Taylor Maid Farms’ Trish Skeie makes some damn fine coffee
North Bay Bohemian – July 28-August 3, 2004
By R. V. Scheide
Now that there’s a Starbucks or similar chain store on virtually every corner of every city in the United States, it’s tempting to think that Americans know a thing or two about coffee. The truth is, from bean to cup, most of us know very little about the world’s favorite caffeinated beverage. That, however, is changing—thanks to specialty coffee companies like Sebastopol’s Taylor Maid Farms.
“One of the best-kept secrets about coffee is that it’s a lot like wine,” says Trish Skeie, Taylor Maid’s official “roastmaster.” As roastmaster, Skeie’s in charge of roasting and blending the many different varieties of organic, fair trade coffee beans that Taylor Maid founder, president and “green buyer” Mark Inman imports from small farmers around the globe.
Like winemaking, selecting and roasting coffee beans is a complex art with its own rich language for describing aroma and flavor, from “floral” to “ashy,” “delicate” to “acrid,” “bland” to “pungent.” Also as in winemaking, microclimates play an important role in determining the flavor of the coffee beans.
One major difference between winemaking and the specialty coffee trade, Skeie says, is that the latter, from growing the beans to roasting them, is much more labor-intensive. Another is that while anyone can learn about viticulture at the local community college, there is presently no equivalent for becoming a roastmaster or green buyer. Just about the only way to learn the trade is to go out in the real world and do them.
“There is no school for coffee,” she says. “That’s why it’s important to hang out with other coffee people.”
Skeie’s real-world training began after moving to Norway in the late 1980s. While specialty coffee is relatively new in the United States—Inman founded Taylor Maid just 11 years ago in 1993—the Scandinavian countries have a long history of being persnickety about quality coffee. An art major with a successful painting career, Skeie began working on the side as a barista in Oslo’s famed coffee houses. She soon discovered that coffee was her calling, and rose to the position of roastmaster at the prestigious Mocca Kaffebar og Brenneri before being recruited by Taylor Maid last year.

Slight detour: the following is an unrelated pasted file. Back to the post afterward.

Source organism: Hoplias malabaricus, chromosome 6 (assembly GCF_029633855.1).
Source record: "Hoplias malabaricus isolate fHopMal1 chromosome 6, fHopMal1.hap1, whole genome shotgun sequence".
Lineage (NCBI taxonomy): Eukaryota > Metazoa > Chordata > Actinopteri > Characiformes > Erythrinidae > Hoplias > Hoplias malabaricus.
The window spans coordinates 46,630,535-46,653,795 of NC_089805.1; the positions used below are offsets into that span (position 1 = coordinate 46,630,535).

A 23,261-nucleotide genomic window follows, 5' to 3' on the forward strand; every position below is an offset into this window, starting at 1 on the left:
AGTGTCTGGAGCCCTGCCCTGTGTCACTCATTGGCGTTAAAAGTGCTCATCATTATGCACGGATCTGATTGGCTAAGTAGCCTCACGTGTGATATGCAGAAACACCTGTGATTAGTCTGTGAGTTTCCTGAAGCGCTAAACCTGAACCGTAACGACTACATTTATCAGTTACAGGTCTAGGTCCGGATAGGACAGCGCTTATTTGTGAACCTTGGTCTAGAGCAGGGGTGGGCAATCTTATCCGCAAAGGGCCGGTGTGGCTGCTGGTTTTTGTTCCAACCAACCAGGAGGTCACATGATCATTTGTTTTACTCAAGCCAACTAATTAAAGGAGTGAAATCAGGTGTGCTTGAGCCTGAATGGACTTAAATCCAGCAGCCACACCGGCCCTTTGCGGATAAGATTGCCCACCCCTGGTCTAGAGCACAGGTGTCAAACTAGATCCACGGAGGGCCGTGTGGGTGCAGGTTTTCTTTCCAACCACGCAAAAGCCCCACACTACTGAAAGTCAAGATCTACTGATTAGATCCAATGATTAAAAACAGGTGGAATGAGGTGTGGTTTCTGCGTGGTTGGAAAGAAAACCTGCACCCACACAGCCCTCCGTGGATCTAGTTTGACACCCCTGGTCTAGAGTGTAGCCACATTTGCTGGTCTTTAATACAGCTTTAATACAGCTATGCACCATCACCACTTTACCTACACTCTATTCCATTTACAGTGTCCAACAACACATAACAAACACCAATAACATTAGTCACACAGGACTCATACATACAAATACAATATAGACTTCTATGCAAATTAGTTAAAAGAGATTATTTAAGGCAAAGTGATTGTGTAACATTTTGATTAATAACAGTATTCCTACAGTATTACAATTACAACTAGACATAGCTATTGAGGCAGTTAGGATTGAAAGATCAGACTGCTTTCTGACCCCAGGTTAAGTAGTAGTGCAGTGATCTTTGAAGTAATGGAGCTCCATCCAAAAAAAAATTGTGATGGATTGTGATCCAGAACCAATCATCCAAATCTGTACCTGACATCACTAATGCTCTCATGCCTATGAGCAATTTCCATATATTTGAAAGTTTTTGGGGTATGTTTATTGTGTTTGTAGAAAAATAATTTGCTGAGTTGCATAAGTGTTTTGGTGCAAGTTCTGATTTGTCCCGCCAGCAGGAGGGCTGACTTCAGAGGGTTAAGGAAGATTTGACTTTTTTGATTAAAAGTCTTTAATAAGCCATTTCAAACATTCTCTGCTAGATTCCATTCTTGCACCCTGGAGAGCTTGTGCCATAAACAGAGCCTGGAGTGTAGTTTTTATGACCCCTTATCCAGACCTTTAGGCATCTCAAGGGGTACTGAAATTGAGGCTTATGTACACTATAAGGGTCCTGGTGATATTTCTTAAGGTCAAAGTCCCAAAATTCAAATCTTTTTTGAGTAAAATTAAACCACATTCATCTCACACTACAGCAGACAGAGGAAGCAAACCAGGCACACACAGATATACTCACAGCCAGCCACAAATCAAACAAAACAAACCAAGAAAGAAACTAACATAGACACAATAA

“You’ve probably never had a real cappuccino,” she says, drawing freshly brewed espresso from the chrome machine in a corner of Taylor Maid’s Sebastopol warehouse. The espresso must be warm, not piping hot like most American coffee houses serve it. Instead of whipping the milk into a huge head of white foam, she gently steams it, creating creamy microbubbles that blend better with the coffee’s flavor. “Open your mouth when you drink it, that way you taste the coffee and the milk,” she says.
It’s a damn fine cup of coffee, with Taylor Maid’s sweet and nutty Espresso-a-Go-Go blend and thick, creamy milk.
Tasting the coffee is of primary importance, and Skeie says that popular drinks such as lattes are, in the U.S., nothing more than tall glasses of milk. “It’s a great marriage, milk and coffee, but we in the coffee business see that the taste of the coffee is losing out,” she says.
In the same corner of the warehouse, Taylor Maid has set up a retail outlet featuring a score of its different coffee varieties, as well as teas from around the world, which are also wholesaled to local restaurants and cafes. The coffees are separated into three groups: premium blends, espresso and single origin. Blends are just that: mixtures of two or more bean varieties; espressos are also blends. Single origin coffees feature beans that come from one specific crop and are valued for their consistency in flavor.